The latest plans have already drawn criticism from people who live near the proposed development. The Lake District was recently granted world heritage site status by Unesco.

Concerns raised include the distraction to motorists on a twisty section of the main Lakes road with zipwire users passing overhead, along with the possibility of items being dropped on vehicles; the presence of red squirrels in the forests around Thirlmere; the conflict with low-flying military aircraft, which frequently fly over Thirlmere on exercises; and the increased visitor numbers and accompanying traffic in what locals say is a quiet Lake District valley.

Conservation charity Friends of the Lake District said it had met the company to discuss the plans and its concerns over the proposals.

It said it supported the creating of the cycleway but would object to the zipwire, which it described as ‘wholly inappropriate’ for the location.

It said: “Although the structure itself may have a minimal impact we consider that while in use the proposal would cause significant detrimental impacts to the landscape character and diminish the tranquillity the Thirlmere valley possesses away from the A591.

“We are also concerned regarding the management of visitor numbers, increasing traffic and the provision of adequate parking for commercial development in this area of the national park.

“National parks are for everyone to enjoy not just those who can afford to participate in adventure experiences. A commercial development of this type in this prominent location could potentially have a significant impact on the features people visit the Lake District to enjoy – the landscapes, the tranquillity, the heritage.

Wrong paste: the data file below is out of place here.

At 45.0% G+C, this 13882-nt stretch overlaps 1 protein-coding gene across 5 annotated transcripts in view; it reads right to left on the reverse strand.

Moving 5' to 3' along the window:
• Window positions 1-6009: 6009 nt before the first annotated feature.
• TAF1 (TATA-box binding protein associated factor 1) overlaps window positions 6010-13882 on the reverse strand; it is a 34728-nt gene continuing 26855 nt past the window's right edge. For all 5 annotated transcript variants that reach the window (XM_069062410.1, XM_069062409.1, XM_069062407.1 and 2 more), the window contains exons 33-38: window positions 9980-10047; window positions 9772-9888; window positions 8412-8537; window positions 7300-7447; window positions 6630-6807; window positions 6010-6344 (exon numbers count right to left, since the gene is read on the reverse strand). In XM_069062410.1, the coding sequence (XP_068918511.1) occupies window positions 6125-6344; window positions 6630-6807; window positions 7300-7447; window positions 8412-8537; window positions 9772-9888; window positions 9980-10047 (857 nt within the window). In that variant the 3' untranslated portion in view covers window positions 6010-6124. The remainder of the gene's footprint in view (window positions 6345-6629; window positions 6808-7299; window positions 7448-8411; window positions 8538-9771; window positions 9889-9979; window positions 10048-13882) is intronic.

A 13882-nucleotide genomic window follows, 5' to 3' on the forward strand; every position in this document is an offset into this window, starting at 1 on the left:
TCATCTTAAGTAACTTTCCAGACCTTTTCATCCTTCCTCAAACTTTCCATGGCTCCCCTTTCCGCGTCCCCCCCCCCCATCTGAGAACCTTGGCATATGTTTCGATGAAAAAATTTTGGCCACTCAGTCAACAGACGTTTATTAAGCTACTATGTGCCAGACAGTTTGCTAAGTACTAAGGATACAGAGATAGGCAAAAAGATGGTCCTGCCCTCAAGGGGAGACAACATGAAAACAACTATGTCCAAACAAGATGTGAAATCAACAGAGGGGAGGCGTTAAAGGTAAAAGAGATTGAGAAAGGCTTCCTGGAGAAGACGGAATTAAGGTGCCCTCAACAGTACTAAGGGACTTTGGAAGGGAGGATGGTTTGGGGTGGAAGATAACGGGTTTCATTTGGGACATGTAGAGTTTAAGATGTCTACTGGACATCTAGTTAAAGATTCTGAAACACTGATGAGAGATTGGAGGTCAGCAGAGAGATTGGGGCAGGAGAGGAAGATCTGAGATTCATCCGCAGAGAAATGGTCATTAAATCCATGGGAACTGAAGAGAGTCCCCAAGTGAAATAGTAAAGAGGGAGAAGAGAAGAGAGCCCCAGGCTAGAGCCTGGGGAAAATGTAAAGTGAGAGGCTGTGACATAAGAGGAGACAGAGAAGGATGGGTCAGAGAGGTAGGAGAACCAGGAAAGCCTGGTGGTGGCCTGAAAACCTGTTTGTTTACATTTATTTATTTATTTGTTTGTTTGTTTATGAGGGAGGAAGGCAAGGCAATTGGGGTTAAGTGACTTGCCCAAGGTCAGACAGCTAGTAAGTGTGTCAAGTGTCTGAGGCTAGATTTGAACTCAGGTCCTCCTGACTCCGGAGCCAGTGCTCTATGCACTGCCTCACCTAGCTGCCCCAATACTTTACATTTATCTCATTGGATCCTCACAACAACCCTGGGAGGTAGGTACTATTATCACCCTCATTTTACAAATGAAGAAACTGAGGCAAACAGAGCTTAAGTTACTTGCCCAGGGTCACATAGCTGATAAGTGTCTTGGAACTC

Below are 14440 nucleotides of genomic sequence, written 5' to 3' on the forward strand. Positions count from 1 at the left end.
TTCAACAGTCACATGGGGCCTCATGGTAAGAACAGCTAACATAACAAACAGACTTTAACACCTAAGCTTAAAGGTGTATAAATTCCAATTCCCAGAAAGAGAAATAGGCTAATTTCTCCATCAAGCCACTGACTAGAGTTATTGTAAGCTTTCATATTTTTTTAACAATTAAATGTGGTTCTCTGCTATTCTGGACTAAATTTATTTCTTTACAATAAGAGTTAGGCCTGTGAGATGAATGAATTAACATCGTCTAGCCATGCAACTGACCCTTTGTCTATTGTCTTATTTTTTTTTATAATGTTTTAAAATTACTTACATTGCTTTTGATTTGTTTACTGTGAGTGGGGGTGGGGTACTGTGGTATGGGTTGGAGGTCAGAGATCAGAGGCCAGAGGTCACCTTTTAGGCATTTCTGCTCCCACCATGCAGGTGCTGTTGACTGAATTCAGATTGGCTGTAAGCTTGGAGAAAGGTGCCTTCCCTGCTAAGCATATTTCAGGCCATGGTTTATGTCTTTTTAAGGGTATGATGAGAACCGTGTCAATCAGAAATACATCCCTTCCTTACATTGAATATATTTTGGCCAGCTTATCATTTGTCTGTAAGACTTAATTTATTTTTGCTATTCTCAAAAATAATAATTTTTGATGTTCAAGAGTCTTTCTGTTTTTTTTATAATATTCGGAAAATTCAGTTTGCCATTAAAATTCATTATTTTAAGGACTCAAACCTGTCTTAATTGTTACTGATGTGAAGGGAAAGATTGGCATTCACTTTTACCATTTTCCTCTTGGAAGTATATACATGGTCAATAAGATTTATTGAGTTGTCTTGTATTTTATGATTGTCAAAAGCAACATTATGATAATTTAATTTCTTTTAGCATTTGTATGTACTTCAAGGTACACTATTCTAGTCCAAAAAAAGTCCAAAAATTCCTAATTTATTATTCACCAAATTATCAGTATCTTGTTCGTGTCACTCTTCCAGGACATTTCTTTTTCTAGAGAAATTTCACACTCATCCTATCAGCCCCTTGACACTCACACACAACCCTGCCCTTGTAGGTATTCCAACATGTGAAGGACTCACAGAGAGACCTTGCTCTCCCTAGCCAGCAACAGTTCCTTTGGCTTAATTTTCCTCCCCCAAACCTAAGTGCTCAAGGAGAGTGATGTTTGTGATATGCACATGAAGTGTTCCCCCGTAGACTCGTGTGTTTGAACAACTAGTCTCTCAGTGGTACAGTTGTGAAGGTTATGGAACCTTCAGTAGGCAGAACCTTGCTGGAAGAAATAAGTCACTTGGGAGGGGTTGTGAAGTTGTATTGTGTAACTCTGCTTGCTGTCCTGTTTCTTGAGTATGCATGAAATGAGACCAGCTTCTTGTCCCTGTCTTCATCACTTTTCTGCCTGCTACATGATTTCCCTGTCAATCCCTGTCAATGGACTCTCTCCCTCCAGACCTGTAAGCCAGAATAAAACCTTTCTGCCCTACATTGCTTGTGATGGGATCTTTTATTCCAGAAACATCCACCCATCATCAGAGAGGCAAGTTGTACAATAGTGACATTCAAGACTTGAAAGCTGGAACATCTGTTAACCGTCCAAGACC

“Furthermore, we must now also consider the Lake District’s newly bestowed status as a world heritage site. The Thirlmere Valley makes an important contribution to the Lake District’s outstanding universal value – the reasons for being awarded the status. This is especially true of the valley’s association with the early conservation movement.

“Thirlmere, and the resistance to the desire to create a reservoir to service Manchester in the 1870s was a seminal moment in the history of the conservation movement and landscape protection in the UK and beyond.

“This battle brought in to focus the fact that landscapes matter to everyone, not just those who own land; it highlighted the incredible natural resources of the Lake District but also its vulnerability and sensitivity.

“This proposal once again brings these issues in to focus albeit in a thoroughly modern context.”

Treetop Trek said it has already addressed some of the issues and said existing cycleways will be improved and incorporated into the attraction. The cycle tracks would be open to the public and free to use, it added.

The company, in addition to the Brockholes centre, has opened two further sites in Ripon, North Yorkshire and Heaton Park in Manchester

In 2013, the Lake District authority turned down plans for a zipwire at Honister, submitted by the Honister Slate Mine.

It was the second time the mine’s zipwire bid had been defeated. In September 2011, the national park planning committee turned down the original bid for a 1.2km zip-wire, the brainchild of the late Mark Weir, then owner of the mine, who died in a helicopter crash near the site.

The plan split opinion, with the Friends of the Lake District and two local parish councils opposing the zipwire, but Everest summiteer and Cumbria resident Sir Chris Bonington in favour.

  • grough contacted the Lake District National Park Authority for a comment but received no reply.